The Role of a Will Executor
Will executors have plenty of important roles and responsibilities to fulfill. Being chosen as an executor is both an honor and at times overwhelming too. Before getting started, appointed executors are encouraged to become familiar with their duties to come and how state laws may influence their handling of an estate. An executor may need to transfer the deceased’s assets (such as property and money), finalize payment of outstanding debts, communicate with beneficiaries or heirs, and much more.
The person chosen as a will executor should be conscientious, willing to ask for help, a problem solver, and someone who has the decedent’s best interest at heart. Along with being unbiased and diligent, an executor is required to perform duties such as or related to:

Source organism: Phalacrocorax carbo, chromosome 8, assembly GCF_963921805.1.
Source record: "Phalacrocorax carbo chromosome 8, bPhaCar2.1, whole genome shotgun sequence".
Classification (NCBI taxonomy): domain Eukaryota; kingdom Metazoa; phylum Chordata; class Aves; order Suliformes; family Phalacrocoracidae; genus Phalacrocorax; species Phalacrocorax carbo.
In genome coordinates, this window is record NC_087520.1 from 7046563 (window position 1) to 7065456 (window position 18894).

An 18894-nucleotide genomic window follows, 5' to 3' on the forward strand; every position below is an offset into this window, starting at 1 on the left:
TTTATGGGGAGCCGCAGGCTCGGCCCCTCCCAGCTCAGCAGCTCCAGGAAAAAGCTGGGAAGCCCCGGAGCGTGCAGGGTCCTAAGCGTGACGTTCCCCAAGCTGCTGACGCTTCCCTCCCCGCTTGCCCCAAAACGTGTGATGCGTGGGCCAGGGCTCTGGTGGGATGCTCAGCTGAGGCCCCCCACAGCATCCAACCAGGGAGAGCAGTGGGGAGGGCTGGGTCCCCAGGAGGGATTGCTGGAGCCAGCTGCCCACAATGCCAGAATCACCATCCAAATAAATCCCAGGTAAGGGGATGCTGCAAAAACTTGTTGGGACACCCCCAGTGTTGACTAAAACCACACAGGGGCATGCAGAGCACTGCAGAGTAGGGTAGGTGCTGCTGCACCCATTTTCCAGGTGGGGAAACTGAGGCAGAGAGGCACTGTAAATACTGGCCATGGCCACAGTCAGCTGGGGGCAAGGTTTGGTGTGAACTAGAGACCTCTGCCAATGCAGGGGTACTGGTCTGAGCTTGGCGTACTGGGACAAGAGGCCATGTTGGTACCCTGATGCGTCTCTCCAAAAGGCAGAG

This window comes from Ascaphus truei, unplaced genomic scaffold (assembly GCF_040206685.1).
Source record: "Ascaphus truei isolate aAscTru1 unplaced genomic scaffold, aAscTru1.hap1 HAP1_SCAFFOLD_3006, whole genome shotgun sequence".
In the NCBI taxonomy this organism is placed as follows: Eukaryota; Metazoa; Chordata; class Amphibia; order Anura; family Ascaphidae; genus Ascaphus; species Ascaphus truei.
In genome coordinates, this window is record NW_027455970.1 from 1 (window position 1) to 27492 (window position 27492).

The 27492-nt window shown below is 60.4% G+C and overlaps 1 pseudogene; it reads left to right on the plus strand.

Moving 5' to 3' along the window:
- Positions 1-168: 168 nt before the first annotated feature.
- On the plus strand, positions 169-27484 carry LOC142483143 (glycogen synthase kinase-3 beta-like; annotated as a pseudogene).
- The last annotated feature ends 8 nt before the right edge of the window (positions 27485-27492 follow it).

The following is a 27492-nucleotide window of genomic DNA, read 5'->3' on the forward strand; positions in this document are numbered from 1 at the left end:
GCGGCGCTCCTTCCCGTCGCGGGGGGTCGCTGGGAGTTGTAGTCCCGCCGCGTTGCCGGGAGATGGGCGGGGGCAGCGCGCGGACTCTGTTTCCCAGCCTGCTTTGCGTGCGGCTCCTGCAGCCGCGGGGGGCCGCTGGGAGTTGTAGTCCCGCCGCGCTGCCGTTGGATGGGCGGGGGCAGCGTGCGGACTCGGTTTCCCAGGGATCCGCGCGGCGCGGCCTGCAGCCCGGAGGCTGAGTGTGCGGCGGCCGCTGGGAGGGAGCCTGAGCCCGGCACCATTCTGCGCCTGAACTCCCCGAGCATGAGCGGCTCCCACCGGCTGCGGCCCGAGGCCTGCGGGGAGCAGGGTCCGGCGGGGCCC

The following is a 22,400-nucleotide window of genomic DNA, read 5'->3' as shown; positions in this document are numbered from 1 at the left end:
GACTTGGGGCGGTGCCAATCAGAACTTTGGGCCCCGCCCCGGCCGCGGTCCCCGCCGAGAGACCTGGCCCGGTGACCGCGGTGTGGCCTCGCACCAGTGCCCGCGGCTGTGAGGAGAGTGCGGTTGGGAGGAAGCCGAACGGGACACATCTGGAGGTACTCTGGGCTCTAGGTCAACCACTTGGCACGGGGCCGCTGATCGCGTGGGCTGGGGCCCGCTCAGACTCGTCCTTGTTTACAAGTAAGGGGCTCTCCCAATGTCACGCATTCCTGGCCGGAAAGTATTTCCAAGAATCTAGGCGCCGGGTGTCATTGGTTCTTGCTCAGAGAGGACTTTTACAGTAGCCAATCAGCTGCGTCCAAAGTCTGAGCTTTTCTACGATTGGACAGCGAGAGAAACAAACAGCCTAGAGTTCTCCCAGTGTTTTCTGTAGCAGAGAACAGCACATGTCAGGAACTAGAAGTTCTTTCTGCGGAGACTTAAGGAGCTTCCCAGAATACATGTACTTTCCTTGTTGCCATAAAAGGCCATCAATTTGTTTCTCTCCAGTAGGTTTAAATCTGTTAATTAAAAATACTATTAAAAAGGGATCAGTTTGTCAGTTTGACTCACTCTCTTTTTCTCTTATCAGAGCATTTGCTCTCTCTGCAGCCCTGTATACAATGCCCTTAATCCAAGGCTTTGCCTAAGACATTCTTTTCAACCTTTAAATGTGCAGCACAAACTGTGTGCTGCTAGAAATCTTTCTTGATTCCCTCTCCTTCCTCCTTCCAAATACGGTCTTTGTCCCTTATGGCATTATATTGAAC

- Obtaining a copy of the will and then filing with probate court
- Informing banks, government agencies, and credit card companies about decedent’s passing
- Deciding what form of probate is required and filing petition to court
- Establishing a bank account for ongoing bills and incoming funds
- Representing the decedent’s estate in court
- Maintaining property until it can be sold or transferred to beneficiaries/heirs
- Inventorying assets of the estate and submitting to court
- Paying the decedent’s taxes and other debts
- Abiding by wishes expressed by the decedent in the will and other related estate planning documents
Because the size of someone’s estate can vary in size and nuances, a will executor’s job may be simple or challenging to complete. An executor can decline the position if they so wish, and if that happens, the court will appoint someone else to take their place. As our Will Executor Lawyer friends from Klenk Law would likely also recommend, those who are anxious about fulfilling a will executor role should reach out for guidance right from the start.